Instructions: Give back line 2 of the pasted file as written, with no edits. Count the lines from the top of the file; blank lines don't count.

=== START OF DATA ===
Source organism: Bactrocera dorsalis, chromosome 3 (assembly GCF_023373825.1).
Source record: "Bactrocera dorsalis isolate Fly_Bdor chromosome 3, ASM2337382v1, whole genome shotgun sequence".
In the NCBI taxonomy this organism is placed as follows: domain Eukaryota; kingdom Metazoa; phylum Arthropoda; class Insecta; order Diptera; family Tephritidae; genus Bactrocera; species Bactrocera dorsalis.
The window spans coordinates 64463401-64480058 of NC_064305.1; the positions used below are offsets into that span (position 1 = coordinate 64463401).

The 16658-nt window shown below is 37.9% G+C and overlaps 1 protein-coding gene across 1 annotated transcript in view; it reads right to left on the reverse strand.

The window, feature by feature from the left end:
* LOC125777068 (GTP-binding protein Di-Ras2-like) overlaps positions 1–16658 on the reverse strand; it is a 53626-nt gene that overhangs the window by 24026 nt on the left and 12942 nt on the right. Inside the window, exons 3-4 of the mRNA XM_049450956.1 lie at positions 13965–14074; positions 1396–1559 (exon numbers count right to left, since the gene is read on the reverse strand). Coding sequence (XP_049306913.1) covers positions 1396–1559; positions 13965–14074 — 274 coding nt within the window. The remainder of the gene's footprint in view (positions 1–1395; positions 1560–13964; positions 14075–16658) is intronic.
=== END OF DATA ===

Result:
Source record: "Bactrocera dorsalis isolate Fly_Bdor chromosome 3, ASM2337382v1, whole genome shotgun sequence".